photo essay ECONOMY

Common Thread

Tracing the journey of cotton from the farm to the store

By JOŠT FRANKO | 1 March 2017

FEW COMMODITIES in the world today reveal as much about the spread of global capitalism as cotton. It connects growers, workers, traders, factory owners, and consumers in a supply-and-distribution network that stretches across the world.

A few centuries ago, cotton was barely known in Europe. When cloth from the East reached the continent in the seventeenth century, it began to gain popularity even as threatened European textile producers sought to resist the competition with the help of politicians and the church. In a Cambridge University Press blog post, Giorgio Riello, an academic and the author of Cotton: The Fabric That Made the Modern World, wrote, “in the late seventeenth century a series of legal acts came first to limit and then to ban the trade and consumption of Indian cotton cloth in an attempt to protect the interest of European woollen, linen and silk manufacturers. Cottons were prohibited first in France (1686), in England (part prohibited in 1702 and totally in 1721), and later elsewhere in the Continent.”

Such restrictions disappeared over the next two centuries as European businessmen took control over the manufacturing of cotton. As the historian Sven Beckert explained in his book Empire of Cotton, during this period, “enterprising entrepreneurs and powerful statesmen in Europe recast the world’s most significant manufacturing industry by combining imperial expansion and slave labor with new machines and wage workers.” Cotton became a springboard for the industrial revolution.

Today, large corporations source their textiles from the cheapest factories possible. Factories in turn buy the cheapest cotton they can find. States compete with one another to attract corporations. “As a result,” Beckert wrote, “the protections that strong nation-states offered, to at least some of their workers, for at least part of the twentieth century, have been gradually eroded.”

Most countries that rely on cotton and garment export commodities exhibit low indicators of socioeconomic development. West Africa’s Burkina Faso, a major exporter of cotton, for example, ranks as number 183 out of 188 countries on the United Nations’ Human Development Index, which measures average life expectancy, education and income. The country is Africa’s biggest grower and exporter of raw cotton, and the state supports the industry with loans, technical assistance and seasonal price guarantees for cotton growers. Two hundred thousand farms, mostly small ones with fewer than 12 acres of land, produce between 400,000 to 700,000 tons of cotton each year. Directly or indirectly, 3 million people in Burkina Faso depend on cotton—nearly a fifth of the country’s population.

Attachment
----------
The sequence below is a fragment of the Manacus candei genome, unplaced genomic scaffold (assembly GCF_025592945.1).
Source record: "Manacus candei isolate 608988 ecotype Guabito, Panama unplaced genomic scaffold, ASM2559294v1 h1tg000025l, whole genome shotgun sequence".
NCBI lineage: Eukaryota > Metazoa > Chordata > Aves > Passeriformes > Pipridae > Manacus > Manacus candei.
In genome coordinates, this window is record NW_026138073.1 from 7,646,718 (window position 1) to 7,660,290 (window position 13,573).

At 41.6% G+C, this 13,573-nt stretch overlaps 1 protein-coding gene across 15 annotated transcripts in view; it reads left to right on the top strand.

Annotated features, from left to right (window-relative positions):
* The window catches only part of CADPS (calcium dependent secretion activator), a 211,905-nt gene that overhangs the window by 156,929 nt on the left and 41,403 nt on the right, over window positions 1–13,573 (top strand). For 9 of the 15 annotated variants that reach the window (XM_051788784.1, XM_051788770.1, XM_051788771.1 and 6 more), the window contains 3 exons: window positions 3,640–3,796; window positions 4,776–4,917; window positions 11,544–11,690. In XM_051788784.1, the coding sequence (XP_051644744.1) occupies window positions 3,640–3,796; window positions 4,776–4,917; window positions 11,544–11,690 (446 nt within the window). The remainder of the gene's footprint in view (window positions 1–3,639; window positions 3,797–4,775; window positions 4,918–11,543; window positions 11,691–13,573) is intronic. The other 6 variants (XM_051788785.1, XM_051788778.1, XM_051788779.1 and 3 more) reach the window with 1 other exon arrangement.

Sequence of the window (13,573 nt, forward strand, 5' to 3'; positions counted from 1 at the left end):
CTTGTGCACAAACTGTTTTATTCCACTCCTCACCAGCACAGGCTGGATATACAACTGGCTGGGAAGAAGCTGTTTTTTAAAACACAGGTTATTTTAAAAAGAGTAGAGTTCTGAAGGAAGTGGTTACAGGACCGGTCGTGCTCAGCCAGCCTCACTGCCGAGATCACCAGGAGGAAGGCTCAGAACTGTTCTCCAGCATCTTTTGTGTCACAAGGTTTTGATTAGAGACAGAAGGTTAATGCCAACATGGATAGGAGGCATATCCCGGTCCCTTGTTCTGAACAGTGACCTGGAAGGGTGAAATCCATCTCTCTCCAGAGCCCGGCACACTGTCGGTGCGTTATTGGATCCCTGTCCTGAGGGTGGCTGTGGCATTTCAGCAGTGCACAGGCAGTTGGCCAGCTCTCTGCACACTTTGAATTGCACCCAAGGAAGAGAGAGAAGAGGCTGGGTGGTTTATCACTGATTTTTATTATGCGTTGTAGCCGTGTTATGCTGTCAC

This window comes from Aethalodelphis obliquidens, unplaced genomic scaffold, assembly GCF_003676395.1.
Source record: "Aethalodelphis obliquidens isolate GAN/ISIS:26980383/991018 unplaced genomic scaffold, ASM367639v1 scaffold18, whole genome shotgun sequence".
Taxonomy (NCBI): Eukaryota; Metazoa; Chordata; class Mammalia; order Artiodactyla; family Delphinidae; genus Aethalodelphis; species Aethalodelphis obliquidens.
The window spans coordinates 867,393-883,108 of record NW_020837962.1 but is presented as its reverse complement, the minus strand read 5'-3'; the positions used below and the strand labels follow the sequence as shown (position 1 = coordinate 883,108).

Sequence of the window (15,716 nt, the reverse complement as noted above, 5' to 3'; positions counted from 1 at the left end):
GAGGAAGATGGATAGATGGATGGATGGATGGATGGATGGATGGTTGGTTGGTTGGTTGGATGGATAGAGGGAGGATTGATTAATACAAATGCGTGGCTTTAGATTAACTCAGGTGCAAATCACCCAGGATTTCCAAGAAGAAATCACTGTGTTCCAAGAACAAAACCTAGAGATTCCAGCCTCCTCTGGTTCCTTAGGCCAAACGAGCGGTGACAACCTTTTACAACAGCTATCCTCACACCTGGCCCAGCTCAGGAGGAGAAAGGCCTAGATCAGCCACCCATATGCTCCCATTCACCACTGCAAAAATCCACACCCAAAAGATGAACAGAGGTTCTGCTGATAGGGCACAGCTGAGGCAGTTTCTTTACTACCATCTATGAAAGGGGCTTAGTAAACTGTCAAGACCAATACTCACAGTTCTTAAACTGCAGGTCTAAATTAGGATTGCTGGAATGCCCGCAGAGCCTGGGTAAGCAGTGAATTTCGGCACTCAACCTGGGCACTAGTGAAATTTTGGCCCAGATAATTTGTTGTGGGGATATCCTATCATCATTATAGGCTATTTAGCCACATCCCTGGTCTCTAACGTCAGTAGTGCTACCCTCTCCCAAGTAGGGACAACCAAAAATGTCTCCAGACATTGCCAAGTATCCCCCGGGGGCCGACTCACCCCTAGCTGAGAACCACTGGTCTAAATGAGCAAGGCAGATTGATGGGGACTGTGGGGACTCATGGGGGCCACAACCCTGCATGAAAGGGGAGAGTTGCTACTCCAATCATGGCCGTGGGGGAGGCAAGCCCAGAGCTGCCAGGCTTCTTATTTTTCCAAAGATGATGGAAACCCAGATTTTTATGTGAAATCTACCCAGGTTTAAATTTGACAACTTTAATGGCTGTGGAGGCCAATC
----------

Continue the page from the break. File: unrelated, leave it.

Bangladesh, one of the world’s top garment exporters, ranks one hundred and forty-second on the Human Development Index. The country’s garment industry made international news in 2013 after more than 1,000 people were killed in the collapse of the Rana Plaza, a building that housed several clothing factories. The incident brought textile workers’ rights into sharp focus and led to international calls for boycotts of clothes made in Bangladesh. But, as one leader of a small, clandestine union of textile workers pointed out, many in Bangladesh are wary of such boycotts since there are few other jobs for workers.

Some more developed countries, such as Romania, also compete in the cotton market. Clean Clothes Campaign, an international alliance of trade unions and NGOs, calls Romania “Europe’s cheap sweatshop.” Their research shows that many garment workers in Romania cannot earn the minimum wage without working overtime. In 2011, the country abolished collective bargaining at the national level, weakening unions’ ability to negotiate for fair pay and working conditions.

At the other end of the spectrum are the large-scale farms of the United States, which are supported by generous government subsidies. In past decades, many of these farms were cultivated by seasonal workers from neighbouring Mexico. Nowadays, much of this work has been taken over by large, expensive machines, some of which can in 15 minutes cultivate an area equivalent to the average cotton farm in Burkina Faso.

This project was produced with support from the Pulitzer Center on Crisis Reporting.

PHOTOGRAPHS BY JOŠT FRANKO, TEXT BY META KRESE

Jošt Franko is a documentary photographer based in Slovenia.

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